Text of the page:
Construction will start this weekend to build a pedestrian crossing on State Highway 1 in Wellington, after legal action against the plan was dropped.
Let's Get Wellington Moving, the city's multibillion-dollar transport project, is building an at-grade crossing controlled by traffic lights on Cobham Drive near the airport.
Wellington Airport has recently ditched judicial review proceedings against the crossing, after a court found there were no grounds for granting an interim injunction on physical works before the full case was heard.
This has paved the way for construction to get under way.
The crossing will include a central traffic island for people walking and accessible kerbs to support people with reduced mobility, as well as those crossing on bikes and scooters and with pushchairs.
Waka Kotahi NZ Transport Agency systems design regional manager Kesh Keshaboina said preliminary work was able to be combined with routine road maintenance last month.
"We were able to incorporate our pavement preparation with recent regular maintenance work.
"Our state highway maintenance team laid the asphalt base of the new crossing overnight in April, while they were carrying out road resurfacing in the area."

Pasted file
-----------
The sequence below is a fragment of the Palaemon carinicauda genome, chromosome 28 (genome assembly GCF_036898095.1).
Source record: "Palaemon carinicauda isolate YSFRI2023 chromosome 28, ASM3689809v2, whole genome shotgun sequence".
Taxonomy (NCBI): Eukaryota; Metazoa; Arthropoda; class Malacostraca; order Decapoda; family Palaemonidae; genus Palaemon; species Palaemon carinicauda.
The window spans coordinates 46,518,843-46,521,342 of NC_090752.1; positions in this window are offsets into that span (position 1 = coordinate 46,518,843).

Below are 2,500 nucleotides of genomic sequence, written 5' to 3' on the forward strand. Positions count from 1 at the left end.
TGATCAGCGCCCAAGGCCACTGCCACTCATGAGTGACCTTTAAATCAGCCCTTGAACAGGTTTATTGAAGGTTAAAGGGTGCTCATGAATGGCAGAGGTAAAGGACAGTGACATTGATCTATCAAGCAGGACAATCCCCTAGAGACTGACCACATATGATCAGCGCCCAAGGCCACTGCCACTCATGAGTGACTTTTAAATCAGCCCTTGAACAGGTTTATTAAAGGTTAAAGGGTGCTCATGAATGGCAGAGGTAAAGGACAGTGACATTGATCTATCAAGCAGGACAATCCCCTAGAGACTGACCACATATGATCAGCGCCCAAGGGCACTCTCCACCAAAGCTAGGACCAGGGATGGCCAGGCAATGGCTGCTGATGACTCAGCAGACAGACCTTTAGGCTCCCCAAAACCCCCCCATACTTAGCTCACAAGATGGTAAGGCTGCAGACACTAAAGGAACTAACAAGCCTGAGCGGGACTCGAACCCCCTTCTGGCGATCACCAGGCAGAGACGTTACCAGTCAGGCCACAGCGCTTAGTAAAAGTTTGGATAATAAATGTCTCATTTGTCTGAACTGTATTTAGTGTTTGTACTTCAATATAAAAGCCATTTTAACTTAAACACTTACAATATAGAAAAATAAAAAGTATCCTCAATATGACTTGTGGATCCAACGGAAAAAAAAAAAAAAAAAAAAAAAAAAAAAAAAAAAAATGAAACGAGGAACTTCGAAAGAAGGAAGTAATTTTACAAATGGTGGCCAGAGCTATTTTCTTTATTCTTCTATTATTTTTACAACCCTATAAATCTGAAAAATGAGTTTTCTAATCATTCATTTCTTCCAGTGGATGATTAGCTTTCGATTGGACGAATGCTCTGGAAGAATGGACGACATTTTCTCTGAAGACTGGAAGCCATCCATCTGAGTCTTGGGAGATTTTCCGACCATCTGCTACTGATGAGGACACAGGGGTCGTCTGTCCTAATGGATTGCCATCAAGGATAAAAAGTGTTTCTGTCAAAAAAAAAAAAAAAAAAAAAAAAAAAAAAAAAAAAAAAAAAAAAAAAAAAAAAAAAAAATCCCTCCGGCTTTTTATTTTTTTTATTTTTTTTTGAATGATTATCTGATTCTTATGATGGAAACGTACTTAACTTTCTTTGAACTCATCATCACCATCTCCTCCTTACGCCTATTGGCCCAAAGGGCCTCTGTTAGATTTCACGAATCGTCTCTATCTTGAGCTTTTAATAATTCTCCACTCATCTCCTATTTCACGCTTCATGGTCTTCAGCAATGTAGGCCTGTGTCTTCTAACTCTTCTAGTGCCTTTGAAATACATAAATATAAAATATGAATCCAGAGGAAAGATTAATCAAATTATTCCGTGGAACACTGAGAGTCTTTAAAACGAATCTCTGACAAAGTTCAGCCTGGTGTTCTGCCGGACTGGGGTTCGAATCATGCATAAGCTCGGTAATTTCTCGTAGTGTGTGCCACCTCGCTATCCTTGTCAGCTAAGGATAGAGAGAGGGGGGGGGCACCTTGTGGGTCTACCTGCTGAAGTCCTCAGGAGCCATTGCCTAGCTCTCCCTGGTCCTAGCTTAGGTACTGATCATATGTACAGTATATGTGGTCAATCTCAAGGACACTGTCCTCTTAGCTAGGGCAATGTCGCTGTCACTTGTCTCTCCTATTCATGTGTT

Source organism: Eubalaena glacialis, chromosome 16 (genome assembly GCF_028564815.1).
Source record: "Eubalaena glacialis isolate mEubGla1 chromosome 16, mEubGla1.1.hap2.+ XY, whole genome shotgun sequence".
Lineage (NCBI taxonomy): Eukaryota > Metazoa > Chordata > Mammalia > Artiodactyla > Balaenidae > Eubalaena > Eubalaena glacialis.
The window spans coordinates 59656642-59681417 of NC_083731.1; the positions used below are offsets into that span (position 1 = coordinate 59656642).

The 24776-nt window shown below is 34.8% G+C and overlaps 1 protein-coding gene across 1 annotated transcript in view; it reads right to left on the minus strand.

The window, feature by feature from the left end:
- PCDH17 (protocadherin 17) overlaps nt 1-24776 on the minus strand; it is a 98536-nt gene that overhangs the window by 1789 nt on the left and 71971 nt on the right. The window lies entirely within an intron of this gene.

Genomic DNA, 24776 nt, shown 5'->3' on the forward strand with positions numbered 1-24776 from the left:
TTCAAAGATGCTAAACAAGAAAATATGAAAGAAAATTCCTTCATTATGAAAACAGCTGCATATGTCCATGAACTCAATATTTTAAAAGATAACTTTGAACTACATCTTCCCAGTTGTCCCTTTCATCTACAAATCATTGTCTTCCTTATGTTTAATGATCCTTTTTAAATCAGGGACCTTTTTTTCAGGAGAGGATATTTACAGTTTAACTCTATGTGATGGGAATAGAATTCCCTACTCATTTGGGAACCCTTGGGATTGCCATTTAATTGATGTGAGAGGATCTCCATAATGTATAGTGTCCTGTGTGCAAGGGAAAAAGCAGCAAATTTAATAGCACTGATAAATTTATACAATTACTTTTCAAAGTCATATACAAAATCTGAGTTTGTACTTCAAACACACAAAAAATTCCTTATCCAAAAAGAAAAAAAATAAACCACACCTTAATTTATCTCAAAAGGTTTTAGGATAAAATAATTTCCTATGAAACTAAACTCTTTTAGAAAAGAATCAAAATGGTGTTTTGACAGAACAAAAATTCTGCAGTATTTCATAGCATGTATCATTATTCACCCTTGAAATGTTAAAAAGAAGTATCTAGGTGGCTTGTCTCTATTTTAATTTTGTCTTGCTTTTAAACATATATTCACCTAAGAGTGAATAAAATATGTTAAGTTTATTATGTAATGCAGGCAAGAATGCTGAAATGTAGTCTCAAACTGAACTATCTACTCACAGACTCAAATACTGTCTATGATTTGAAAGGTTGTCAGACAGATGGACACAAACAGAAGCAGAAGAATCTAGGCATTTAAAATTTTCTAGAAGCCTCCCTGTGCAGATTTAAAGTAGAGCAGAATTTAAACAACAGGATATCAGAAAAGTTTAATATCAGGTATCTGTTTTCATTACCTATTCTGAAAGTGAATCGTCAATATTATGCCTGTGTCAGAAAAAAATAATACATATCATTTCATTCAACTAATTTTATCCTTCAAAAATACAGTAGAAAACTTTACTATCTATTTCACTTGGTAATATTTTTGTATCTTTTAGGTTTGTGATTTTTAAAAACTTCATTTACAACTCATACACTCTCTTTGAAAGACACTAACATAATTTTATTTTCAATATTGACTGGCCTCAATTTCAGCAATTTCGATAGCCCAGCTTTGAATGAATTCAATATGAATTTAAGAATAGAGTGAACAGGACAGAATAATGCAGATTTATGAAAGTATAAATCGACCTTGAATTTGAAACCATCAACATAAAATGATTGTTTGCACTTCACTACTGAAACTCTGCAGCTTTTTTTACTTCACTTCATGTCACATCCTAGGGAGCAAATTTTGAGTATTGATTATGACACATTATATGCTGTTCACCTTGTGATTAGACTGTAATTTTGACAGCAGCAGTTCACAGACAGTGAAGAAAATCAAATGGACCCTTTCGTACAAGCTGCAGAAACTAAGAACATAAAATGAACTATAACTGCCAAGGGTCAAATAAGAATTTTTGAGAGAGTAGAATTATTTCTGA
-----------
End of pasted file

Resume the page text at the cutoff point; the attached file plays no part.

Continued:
This means the road won't have to be dug up to construct the crossing, reducing overall disruption.
Work will start on the city-bound side of Cobham Drive, with traffic reduced to one lane during off-peak periods.
The new crossing is expected to open in late October.
Safer speed limits are already in place between the Mt Victoria Tunnel and the Airport.
The crossing will only operate on demand. Signal sequencing will be staggered so that traffic on one side of the road is not interrupted by a person crossing the other side.
If no one is using the crossing, vehicles will not be required to stop.
On announcing the airport was no longer pursuing legal action, new chief executive Matt Clarke said it was time to move on and focus on the bigger transport issues for Wellington.
"Prolonged legal action won't benefit anyone now that construction has been allowed to begin."
Clarke said he still thought an overpass would have been a better and safer solution, which was supported by Wellingtonians and businesses.
LGWM has previously committed to investigate whether an alternative option, such as a bridge or underpass, may be suitable as a long-term option for people to cross Cobham Drive.